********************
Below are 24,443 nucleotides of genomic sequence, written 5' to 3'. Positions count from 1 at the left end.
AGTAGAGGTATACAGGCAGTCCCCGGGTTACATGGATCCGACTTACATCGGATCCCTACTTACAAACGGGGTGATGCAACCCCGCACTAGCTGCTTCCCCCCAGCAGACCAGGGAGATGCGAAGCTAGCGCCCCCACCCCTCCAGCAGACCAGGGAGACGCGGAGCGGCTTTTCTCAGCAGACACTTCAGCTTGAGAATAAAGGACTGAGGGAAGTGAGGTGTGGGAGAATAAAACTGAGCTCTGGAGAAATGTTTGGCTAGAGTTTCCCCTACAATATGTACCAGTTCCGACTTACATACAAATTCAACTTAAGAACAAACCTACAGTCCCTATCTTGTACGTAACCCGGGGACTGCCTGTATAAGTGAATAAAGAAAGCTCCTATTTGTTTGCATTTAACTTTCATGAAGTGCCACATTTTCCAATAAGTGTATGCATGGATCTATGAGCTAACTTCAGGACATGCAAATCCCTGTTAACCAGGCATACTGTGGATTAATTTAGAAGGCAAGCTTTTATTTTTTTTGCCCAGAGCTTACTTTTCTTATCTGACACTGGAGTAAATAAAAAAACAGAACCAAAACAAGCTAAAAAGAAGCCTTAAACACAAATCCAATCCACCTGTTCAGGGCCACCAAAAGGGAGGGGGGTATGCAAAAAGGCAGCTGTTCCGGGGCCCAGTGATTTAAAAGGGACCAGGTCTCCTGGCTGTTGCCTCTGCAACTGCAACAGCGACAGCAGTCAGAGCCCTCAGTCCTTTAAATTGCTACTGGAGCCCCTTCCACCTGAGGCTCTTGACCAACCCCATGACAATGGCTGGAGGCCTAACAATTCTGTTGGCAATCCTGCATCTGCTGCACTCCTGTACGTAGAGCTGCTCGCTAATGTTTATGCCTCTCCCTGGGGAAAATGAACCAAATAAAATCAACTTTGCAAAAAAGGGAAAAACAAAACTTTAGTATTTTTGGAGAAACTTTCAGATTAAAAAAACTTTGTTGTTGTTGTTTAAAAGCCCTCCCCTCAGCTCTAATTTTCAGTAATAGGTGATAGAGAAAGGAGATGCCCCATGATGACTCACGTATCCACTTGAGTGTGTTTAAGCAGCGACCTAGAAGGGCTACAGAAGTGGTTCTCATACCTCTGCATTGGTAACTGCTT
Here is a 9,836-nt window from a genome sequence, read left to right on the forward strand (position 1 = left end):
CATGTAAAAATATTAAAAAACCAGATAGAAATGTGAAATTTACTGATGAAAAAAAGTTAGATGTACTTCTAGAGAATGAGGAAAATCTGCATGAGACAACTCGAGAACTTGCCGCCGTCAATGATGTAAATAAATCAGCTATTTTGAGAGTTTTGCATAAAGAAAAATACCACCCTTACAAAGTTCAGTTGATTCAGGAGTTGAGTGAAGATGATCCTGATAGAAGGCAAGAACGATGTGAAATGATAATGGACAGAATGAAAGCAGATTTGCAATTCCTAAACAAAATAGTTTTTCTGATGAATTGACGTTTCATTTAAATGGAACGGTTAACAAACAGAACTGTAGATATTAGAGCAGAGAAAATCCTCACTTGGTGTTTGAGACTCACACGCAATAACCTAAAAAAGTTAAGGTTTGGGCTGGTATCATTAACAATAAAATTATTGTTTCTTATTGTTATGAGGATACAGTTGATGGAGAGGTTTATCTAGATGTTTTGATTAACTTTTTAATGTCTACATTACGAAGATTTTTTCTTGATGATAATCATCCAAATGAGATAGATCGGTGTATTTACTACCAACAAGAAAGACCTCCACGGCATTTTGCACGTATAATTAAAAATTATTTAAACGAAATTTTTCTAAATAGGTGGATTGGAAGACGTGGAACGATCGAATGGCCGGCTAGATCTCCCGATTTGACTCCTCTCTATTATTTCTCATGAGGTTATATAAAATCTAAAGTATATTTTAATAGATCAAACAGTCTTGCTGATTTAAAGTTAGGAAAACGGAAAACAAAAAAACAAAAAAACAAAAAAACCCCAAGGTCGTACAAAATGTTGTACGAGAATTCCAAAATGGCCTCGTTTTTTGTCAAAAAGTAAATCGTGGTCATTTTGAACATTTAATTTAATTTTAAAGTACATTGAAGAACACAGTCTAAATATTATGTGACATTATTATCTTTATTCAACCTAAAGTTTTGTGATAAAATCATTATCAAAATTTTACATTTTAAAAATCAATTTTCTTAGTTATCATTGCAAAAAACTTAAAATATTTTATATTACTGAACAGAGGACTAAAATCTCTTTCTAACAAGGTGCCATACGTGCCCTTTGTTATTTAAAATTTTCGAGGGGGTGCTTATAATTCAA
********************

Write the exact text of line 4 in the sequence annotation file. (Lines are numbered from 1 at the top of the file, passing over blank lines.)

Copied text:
CATGTAAAAATATTAAAAAACCAGATAGAAATGTGAAATTTACTGATGAAAAAAAGTTAGATGTACTTCTAGAGAATGAGGAAAATCTGCATGAGACAACTCGAGAACTTGCCGCCGTCAATGATGTAAATAAATCAGCTATTTTGAGAGTTTTGCATAAAGAAAAATACCACCCTTACAAAGTTCAGTTGATTCAGGAGTTGAGTGAAGATGATCCTGATAGAAGGCAAGAACGATGTGAAATGATAATGGACAGAATGAAAGCAGATTTGCAATTCCTAAACAAAATAGTTTTTCTGATGAATTGACGTTTCATTTAAATGGAACGGTTAACAAACAGAACTGTAGATATTAGAGCAGAGAAAATCCTCACTTGGTGTTTGAGACTCACACGCAATAACCTAAAAAAGTTAAGGTTTGGGCTGGTATCATTAACAATAAAATTATTGTTTCTTATTGTTATGAGGATACAGTTGATGGAGAGGTTTATCTAGATGTTTTGATTAACTTTTTAATGTCTACATTACGAAGATTTTTTCTTGATGATAATCATCCAAATGAGATAGATCGGTGTATTTACTACCAACAAGAAAGACCTCCACGGCATTTTGCACGTATAATTAAAAATTATTTAAACGAAATTTTTCTAAATAGGTGGATTGGAAGACGTGGAACGATCGAATGGCCGGCTAGATCTCCCGATTTGACTCCTCTCTATTATTTCTCATGAGGTTATATAAAATCTAAAGTATATTTTAATAGATCAAACAGTCTTGCTGATTTAAAGTTAGGAAAACGGAAAACAAAAAAACAAAAAAACAAAAAAACCCCAAGGTCGTACAAAATGTTGTACGAGAATTCCAAAATGGCCTCGTTTTTTGTCAAAAAGTAAATCGTGGTCATTTTGAACATTTAATTTAATTTTAAAGTACATTGAAGAACACAGTCTAAATATTATGTGACATTATTATCTTTATTCAACCTAAAGTTTTGTGATAAAATCATTATCAAAATTTTACATTTTAAAAATCAATTTTCTTAGTTATCATTGCAAAAAACTTAAAATATTTTATATTACTGAACAGAGGACTAAAATCTCTTTCTAACAAGGTGCCATACGTGCCCTTTGTTATTTAAAATTTTCGAGGGGGTGCTTATAATTCAA